Is modern art the cutting edge of creativity or ugly, sensation-seeking and aethetically challenged? Donald Kuspit and Norman Rosenthal cross pallet knives in the last in The Times Higher's series of Controversial Thesis debates
It is fairly shocking that a distinguished and well-known critic and professor of contemporary aesthetics can revel in the fact that a warehouse fire has destroyed works of art by many modern British artists. Sic transit gloria mundi .
This is not the first conflagration in history in which such powerful testaments to human civilisation have been lost to flames - both accidental and deliberate. Paintings by Vel zquez were burnt in the Alcazar in Madrid in 1763, and Titian's great altarpiece The Death of St Peter Martyr was consumed by fire in SS Giovanni e Paolo in Venice in 1864.
Doubtless there will be more in the future. Nevertheless, far more shocking than the latest fire is the Schadenfreude displayed by certain members of the art establishment in response to the news.
There is nothing new about the auto or man-induced destruction of art. In 1962 Gustav Metzger, a student of David Bomberg alongside Frank Auerbach and Leon Kossoff in the 1940s, invented the auto-destructive art movement, whose manifesto he entitled "Auto-destructive art, machine art, auto-creative art". Three years later, Arthur Danto, an American critic as distinguished as Donald Kuspit, had his aesthetic mind changed for him when in an often-described moment he encountered Andy Warhol's Brillo Boxes in an exhibition at the Stable Gallery in New York in 1964. For Danto, subjectively, that show marked the symbolic end of the modern movement that had begun 100 years earlier with Manet and his critic Baudelaire.
Critics like their art to be simply explainable, or rather they seem unable to avoid forcing a construct out of their own inevitable subjectivity. I have nothing against that in principle. Indeed I would argue strongly that subjective judgement is the only thing that is valid in the evaluation of art. When, a few weeks ago, I received an advance copy of Kuspit's new book, The End of Art , I regarded it with a mixture of extreme scepticism and great delight.
Delight first. The dust jacket is programmatic. On the front, the author has chosen to illustrate a multiple ashtray by Damien Hirst, glazed with a fairly shocking trompe l'oeil representation of cigarette butts and ash. At one level, this is a terrific visual joke and pun (nothing wrong with that), and at another, an object that can be read as an anti-smoking manifesto or as an object in praise of smoking; or as neither. As Duchamp famously said: "The work of art is completed by the viewer." I allowed myself a moment of national pride that a US professor should have chosen a small pièce d'occasion by Hirst to adorn the cover of his book.
Now for the scepticism. After some lengthy and often quite specious and arbitrary arguments about the "post-aesthetic", Kuspit dismisses as worthless Pop Art, Fluxus, Minimalism, Arte Povera, much of Neo-Expressionism and the world around artists such as Jeff Koons. He vilifies the art status that has been claimed for merde . But what of Salvador Dali, Piero Manzoni, Joseph Beuys, Robert Mapplethorpe, Kiki Smith, Mike Kelley and Chris Ofili?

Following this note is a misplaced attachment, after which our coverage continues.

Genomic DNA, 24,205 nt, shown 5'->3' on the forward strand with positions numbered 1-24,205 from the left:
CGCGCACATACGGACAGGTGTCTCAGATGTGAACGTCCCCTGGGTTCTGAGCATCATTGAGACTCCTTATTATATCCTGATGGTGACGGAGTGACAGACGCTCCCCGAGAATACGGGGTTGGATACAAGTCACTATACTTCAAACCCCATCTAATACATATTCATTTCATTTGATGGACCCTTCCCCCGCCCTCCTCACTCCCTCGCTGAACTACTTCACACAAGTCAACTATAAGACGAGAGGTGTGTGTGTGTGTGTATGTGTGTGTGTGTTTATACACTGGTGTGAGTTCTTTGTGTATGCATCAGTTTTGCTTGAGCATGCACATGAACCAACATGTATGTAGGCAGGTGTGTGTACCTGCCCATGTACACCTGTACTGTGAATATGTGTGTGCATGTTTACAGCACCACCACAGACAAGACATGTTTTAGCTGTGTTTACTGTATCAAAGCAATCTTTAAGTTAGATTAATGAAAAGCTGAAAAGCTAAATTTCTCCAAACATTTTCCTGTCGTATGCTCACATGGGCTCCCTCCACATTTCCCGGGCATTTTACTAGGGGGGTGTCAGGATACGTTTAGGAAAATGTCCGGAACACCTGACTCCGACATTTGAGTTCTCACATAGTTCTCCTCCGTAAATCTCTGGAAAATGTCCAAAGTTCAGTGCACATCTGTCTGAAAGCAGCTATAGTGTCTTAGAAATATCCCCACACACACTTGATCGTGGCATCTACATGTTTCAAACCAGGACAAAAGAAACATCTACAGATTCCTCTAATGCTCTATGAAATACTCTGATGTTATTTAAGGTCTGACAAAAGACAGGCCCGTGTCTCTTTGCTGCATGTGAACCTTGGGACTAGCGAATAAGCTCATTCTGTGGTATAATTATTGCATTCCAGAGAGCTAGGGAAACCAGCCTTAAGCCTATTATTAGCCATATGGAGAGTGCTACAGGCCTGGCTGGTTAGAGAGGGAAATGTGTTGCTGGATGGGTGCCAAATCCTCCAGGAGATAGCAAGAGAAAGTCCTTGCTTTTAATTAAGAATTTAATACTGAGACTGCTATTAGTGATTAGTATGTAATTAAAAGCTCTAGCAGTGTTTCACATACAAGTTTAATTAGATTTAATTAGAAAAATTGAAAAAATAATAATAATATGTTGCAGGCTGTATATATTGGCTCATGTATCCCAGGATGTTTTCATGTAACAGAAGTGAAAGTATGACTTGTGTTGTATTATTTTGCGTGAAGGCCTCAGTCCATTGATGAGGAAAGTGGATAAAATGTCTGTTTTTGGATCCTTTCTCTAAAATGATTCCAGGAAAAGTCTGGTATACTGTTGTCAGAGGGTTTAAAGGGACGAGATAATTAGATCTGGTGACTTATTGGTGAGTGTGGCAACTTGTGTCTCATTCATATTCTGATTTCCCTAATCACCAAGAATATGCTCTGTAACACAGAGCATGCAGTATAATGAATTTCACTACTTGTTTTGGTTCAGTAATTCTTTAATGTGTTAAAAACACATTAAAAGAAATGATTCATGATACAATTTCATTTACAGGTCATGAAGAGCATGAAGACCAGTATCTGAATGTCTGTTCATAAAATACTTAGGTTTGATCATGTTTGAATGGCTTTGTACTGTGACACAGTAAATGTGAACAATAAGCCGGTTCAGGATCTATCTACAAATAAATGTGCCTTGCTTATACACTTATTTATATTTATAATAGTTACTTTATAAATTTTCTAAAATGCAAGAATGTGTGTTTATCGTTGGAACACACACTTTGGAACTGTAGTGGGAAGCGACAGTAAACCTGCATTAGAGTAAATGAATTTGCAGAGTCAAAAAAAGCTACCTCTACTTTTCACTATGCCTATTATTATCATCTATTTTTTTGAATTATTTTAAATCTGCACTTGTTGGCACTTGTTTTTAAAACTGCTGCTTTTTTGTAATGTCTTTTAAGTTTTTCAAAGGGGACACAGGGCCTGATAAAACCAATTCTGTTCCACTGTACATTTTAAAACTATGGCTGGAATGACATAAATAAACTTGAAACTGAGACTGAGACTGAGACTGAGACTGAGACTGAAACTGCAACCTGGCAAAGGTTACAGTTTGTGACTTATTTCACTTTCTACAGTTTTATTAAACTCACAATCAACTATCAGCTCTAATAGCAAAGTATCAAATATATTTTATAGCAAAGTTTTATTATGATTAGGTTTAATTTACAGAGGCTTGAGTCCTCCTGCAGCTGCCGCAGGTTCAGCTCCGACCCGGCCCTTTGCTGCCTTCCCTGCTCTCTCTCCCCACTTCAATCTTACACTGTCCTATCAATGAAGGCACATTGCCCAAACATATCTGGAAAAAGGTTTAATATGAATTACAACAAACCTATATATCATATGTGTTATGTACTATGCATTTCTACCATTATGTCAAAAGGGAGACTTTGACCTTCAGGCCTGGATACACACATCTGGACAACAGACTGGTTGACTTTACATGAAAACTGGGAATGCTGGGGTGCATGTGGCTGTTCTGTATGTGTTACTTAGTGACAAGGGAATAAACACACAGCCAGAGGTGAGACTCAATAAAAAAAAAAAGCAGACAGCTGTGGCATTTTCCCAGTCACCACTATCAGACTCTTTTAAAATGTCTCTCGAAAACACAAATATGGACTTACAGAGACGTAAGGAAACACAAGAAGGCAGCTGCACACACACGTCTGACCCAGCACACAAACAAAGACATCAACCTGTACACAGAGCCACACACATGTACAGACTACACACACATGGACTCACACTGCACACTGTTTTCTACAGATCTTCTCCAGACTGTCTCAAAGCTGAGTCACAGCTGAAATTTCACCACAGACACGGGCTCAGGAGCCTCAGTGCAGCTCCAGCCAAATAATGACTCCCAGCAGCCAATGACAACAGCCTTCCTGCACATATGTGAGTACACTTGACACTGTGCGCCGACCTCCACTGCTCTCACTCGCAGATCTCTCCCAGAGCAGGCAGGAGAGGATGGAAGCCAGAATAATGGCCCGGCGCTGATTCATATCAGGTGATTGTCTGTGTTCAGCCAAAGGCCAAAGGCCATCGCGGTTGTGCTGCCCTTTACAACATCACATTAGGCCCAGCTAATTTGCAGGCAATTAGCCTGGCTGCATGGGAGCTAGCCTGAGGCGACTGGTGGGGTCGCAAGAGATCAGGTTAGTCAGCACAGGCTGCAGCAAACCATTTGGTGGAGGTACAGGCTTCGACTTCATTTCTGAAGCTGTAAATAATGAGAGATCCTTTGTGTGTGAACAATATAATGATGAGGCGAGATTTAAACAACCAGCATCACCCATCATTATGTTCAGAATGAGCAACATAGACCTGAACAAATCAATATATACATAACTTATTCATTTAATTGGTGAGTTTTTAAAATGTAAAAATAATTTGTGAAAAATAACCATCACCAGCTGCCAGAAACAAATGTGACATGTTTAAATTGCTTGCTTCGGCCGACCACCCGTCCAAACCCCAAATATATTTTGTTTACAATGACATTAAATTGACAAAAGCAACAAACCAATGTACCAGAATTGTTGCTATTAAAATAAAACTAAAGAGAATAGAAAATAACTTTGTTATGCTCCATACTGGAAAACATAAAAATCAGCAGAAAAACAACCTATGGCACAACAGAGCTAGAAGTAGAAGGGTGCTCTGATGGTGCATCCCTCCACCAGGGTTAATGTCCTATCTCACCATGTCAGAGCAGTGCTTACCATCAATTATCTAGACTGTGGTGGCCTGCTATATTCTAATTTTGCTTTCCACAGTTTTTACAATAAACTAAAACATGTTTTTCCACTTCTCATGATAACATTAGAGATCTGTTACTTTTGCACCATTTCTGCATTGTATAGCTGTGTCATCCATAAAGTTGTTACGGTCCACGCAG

At the end of his book the professor cannot help but pull back, rediscovering the Christ-like transcendentalism of Vincent van Gogh, as opposed to the corrupting dandyism of Edouard Manet. He identifies a new category of painters, the "new old masters", who represent the "principle of hope". A work by one of their number, Don Eddy, is illustrated on the back of the dust jacket. Such hyper-realist painting adds little to the sum of human culture that, despite Kuspit's ideas, can define itself only by looking, describing where no man or woman has been or looked before, using any available means. Oil on canvas is one way, but any medium is valid.
I welcome the vast increase in audiences for the visual arts. And it is only in the past decade or so that the art world has finally lost its European-American focus. The market is a fact of art and culture, and it always has been. Each work of art, each exhibition has to be enjoyed (or not enjoyed) for itself and on its own terms; to paraphrase Ernst Gombrich:
"All art is illusion", and with it, as in theatre, in literature and in music, comes some kind of catharsis that ultimately becomes a part of personal and, with luck, social and historical memory. I am happy for Kuspit to defend David Bierk, Vincent Desiderio and others whose work he illustrates but which does not interest me, but I cannot accept his category of "new old masters". He must allow us to establish our own hierarchy of art, and must equally accept that artists such as Damien Hirst, the Chapman brothers and Tracey Emin can neither be dismissed nor written out of history. They have done too much that is new and revelatory, each in their own terms, for that. They are not yet ready to be embalmed.
Norman Rosenthal is exhibitions secretary of the Royal Academy of Arts.